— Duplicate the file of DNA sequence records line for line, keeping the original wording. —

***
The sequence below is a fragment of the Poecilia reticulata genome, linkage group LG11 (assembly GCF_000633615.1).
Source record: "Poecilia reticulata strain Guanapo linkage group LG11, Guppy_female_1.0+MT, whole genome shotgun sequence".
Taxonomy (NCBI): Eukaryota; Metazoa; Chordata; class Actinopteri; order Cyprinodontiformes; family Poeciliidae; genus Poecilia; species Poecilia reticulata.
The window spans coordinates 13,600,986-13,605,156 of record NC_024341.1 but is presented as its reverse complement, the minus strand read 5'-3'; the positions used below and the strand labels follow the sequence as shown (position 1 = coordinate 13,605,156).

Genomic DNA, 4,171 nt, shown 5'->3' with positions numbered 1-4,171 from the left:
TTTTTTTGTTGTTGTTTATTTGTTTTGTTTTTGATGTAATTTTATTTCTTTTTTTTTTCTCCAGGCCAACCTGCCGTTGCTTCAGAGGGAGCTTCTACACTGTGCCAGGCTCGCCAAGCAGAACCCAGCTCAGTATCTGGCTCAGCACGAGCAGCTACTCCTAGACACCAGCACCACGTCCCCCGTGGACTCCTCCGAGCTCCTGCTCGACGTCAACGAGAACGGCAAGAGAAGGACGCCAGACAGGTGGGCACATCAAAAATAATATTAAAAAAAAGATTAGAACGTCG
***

The sequence below is a fragment of the Poecilia reticulata genome, linkage group LG11 (assembly GCF_000633615.1).
Source record: "Poecilia reticulata strain Guanapo linkage group LG11, Guppy_female_1.0+MT, whole genome shotgun sequence".
Taxonomy (NCBI): Eukaryota; Metazoa; Chordata; class Actinopteri; order Cyprinodontiformes; family Poeciliidae; genus Poecilia; species Poecilia reticulata.
The window spans coordinates 13,600,986-13,605,156 of record NC_024341.1 but is presented as its reverse complement, the minus strand read 5'-3'; the positions used below and the strand labels follow the sequence as shown (position 1 = coordinate 13,605,156).

Genomic DNA, 4,171 nt, shown 5'->3' with positions numbered 1-4,171 from the left:
TTTTTTTGTTGTTGTTTATTTGTTTTGTTTTTGATGTAATTTTATTTCTTTTTTTTTTCTCCAGGCCAACCTGCCGTTGCTTCAGAGGGAGCTTCTACACTGTGCCAGGCTCGCCAAGCAGAACCCAGCTCAGTATCTGGCTCAGCACGAGCAGCTACTCCTAGACACCAGCACCACGTCCCCCGTGGACTCCTCCGAGCTCCTGCTCGACGTCAACGAGAACGGCAAGAGAAGGACGCCAGACAGGTGGGCACATCAAAAATAATATTAAAAAAAAGATTAGAACGTCG